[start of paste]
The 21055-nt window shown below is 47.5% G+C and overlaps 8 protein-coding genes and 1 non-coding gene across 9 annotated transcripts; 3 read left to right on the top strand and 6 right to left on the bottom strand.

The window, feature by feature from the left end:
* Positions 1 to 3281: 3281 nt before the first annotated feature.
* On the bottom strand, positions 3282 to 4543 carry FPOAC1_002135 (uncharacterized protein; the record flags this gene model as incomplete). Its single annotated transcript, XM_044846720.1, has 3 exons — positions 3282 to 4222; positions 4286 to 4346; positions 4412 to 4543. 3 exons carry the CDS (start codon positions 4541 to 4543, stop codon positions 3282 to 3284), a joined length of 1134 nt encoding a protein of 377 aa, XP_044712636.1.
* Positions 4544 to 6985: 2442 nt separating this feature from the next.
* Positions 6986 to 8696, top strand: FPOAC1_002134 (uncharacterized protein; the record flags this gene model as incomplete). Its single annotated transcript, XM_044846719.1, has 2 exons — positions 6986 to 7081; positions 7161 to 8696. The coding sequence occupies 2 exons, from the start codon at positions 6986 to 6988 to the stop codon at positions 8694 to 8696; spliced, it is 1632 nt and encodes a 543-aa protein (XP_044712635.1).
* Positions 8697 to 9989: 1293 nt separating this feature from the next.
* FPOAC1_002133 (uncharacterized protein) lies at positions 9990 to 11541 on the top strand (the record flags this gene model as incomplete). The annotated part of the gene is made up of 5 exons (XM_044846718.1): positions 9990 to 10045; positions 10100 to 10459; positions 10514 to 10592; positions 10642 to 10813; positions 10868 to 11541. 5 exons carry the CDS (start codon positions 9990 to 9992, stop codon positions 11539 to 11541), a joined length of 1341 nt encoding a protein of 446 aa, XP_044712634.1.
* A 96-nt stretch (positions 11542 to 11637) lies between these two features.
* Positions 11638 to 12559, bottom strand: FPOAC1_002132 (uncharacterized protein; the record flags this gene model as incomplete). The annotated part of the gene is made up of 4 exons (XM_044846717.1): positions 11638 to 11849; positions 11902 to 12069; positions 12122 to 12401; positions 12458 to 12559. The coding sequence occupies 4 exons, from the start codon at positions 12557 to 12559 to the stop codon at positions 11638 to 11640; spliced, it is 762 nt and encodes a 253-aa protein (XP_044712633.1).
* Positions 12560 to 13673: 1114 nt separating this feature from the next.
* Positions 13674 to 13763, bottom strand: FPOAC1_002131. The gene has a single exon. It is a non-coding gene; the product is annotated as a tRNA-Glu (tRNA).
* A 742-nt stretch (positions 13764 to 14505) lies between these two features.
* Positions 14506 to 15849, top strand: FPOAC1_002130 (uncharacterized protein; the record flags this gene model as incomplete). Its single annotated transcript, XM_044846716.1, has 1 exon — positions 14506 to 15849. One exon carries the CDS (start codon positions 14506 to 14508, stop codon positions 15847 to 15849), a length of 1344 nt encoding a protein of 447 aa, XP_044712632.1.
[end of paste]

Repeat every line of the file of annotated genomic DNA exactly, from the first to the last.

The 21055-nt window shown below is 47.5% G+C and overlaps 8 protein-coding genes and 1 non-coding gene across 9 annotated transcripts; 3 read left to right on the top strand and 6 right to left on the bottom strand.

The window, feature by feature from the left end:
* Positions 1 to 3281: 3281 nt before the first annotated feature.
* On the bottom strand, positions 3282 to 4543 carry FPOAC1_002135 (uncharacterized protein; the record flags this gene model as incomplete). Its single annotated transcript, XM_044846720.1, has 3 exons — positions 3282 to 4222; positions 4286 to 4346; positions 4412 to 4543. 3 exons carry the CDS (start codon positions 4541 to 4543, stop codon positions 3282 to 3284), a joined length of 1134 nt encoding a protein of 377 aa, XP_044712636.1.
* Positions 4544 to 6985: 2442 nt separating this feature from the next.
* Positions 6986 to 8696, top strand: FPOAC1_002134 (uncharacterized protein; the record flags this gene model as incomplete). Its single annotated transcript, XM_044846719.1, has 2 exons — positions 6986 to 7081; positions 7161 to 8696. The coding sequence occupies 2 exons, from the start codon at positions 6986 to 6988 to the stop codon at positions 8694 to 8696; spliced, it is 1632 nt and encodes a 543-aa protein (XP_044712635.1).
* Positions 8697 to 9989: 1293 nt separating this feature from the next.
* FPOAC1_002133 (uncharacterized protein) lies at positions 9990 to 11541 on the top strand (the record flags this gene model as incomplete). The annotated part of the gene is made up of 5 exons (XM_044846718.1): positions 9990 to 10045; positions 10100 to 10459; positions 10514 to 10592; positions 10642 to 10813; positions 10868 to 11541. 5 exons carry the CDS (start codon positions 9990 to 9992, stop codon positions 11539 to 11541), a joined length of 1341 nt encoding a protein of 446 aa, XP_044712634.1.
* A 96-nt stretch (positions 11542 to 11637) lies between these two features.
* Positions 11638 to 12559, bottom strand: FPOAC1_002132 (uncharacterized protein; the record flags this gene model as incomplete). The annotated part of the gene is made up of 4 exons (XM_044846717.1): positions 11638 to 11849; positions 11902 to 12069; positions 12122 to 12401; positions 12458 to 12559. The coding sequence occupies 4 exons, from the start codon at positions 12557 to 12559 to the stop codon at positions 11638 to 11640; spliced, it is 762 nt and encodes a 253-aa protein (XP_044712633.1).
* Positions 12560 to 13673: 1114 nt separating this feature from the next.
* Positions 13674 to 13763, bottom strand: FPOAC1_002131. The gene has a single exon. It is a non-coding gene; the product is annotated as a tRNA-Glu (tRNA).
* A 742-nt stretch (positions 13764 to 14505) lies between these two features.
* Positions 14506 to 15849, top strand: FPOAC1_002130 (uncharacterized protein; the record flags this gene model as incomplete). Its single annotated transcript, XM_044846716.1, has 1 exon — positions 14506 to 15849. One exon carries the CDS (start codon positions 14506 to 14508, stop codon positions 15847 to 15849), a length of 1344 nt encoding a protein of 447 aa, XP_044712632.1.